Wanaka designer Sue James-Moore lights the flame for oilskin and fur
Wanaka designer Sue James-Moore has turned up the lamps on oilskin fashion and designed a range of jackets she describes as "houses for bodies".
Moore has always loved clothing and interior design and dreams of breaking out of her home-based industry and working in a fashion hub in Wanaka.
But for now, her life is all about oilskin jackets.
She launched her business, Central Oil, last year and is now stocking her line of possum fur-trimmed garments at Wanaka store, 47 Frocks.
James-Moore studied clothing design and construction and pattern drafting at Christchurch Polytechnic.
In 1999, she moved to Wanaka, began making garments for people at home and ran an interior design store for a time.
She has long dreamed of her own line of clothing but wanted a business that fitted with raising her three children, Ella, Freya and Lachy, with her husband Marcel Moore.
About two years ago, James-Moore began working on oilskin and fur jacket concepts.
Her philosophy was to create a garment with longevity; something durable and timeless.
"I thought about fabrics that lasted and came up with oilskin. It is actually a beautiful fabric, so functional but sexy. It glistens in the heat, there is a shimmer to it. These jackets are quite fitting. There's a sheen to them. You want to touch them," she said.
There was also a nostalgia about oilskin that appealed to her, she said.
And after more than 17 years living in Wanaka, "I think I have a gist for what the girls like to wear".
"I wanted it to be worn in a business environment, something that could be worn in all environments . . . I think about it for the girls who work in vineyards. But it could be worn out for dinner as well."
Above all, she wanted to use a fabric that held its form.
"I love structure and form, so I also love building houses. I have built three. I am into houses and oilskin jackets. I am not compelled to design something that does not have form. Oilskin is a house for people's bodies," she said.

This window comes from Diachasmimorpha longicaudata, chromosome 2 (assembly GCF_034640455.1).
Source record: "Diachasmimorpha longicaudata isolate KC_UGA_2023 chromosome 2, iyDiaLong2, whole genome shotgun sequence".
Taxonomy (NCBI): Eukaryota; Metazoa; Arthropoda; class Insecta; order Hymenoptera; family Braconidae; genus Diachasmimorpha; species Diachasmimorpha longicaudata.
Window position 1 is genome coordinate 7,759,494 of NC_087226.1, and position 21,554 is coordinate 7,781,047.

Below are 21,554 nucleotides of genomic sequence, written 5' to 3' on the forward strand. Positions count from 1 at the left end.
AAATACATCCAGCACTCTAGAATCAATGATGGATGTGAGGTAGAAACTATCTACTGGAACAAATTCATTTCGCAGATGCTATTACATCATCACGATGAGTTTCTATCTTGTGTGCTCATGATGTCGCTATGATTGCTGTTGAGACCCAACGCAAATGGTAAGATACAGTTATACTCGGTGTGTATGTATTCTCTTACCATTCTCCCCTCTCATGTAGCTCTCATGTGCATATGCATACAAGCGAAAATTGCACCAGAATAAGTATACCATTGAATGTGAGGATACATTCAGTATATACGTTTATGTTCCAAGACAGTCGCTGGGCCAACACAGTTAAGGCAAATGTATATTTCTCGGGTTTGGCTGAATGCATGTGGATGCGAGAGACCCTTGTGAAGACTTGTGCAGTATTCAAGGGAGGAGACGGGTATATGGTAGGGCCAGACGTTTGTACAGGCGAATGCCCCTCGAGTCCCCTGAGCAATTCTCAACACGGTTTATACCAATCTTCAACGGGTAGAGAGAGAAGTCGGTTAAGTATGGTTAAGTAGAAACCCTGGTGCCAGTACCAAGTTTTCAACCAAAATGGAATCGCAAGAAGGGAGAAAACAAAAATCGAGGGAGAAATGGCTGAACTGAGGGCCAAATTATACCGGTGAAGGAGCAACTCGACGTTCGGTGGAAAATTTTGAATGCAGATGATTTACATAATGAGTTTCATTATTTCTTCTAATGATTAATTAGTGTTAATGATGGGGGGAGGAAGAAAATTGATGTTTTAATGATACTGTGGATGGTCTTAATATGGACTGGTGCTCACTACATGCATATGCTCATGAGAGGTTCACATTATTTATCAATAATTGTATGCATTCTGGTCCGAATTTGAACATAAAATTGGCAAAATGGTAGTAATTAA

James-Moore considered contracting a Blenheim factory to make the jackets but decided to remain a "one woman band".
"I want to make it a Wanaka business. I want to employ people here in Wanaka. It doesn't need to be a big production. At the moment, I can make them to order," she said.
She hoped to know after winter whether sales were strong enough to employ a helper. Her first week was "pretty good".
"I reckon there's good potential just from that one shop. I don't sell online but people can approach me."
As Wanaka grows, James-Moore hopes more fashion designers would come out of the woodwork and form a hub.
"My ideal would be to have a space. I would love to be able to set up my pattern drafting and machines, just to not work from here [at home]. I am too social," she said.
James-Moore is also a member of the Novia Brides team, founded by Hawea Flat business woman Sandy Sharratt.
She was making Sharratt's wedding dress four years ago and their research led them to Yolan Cris, a Barcelona fashion-house specialising in haute couture wedding dresses and evening wear.
Novia Brides is now the exclusive New Zealand supplier for Yolan Cris and James-Moore spent 10 days in Barcelona last year, learning from the design team.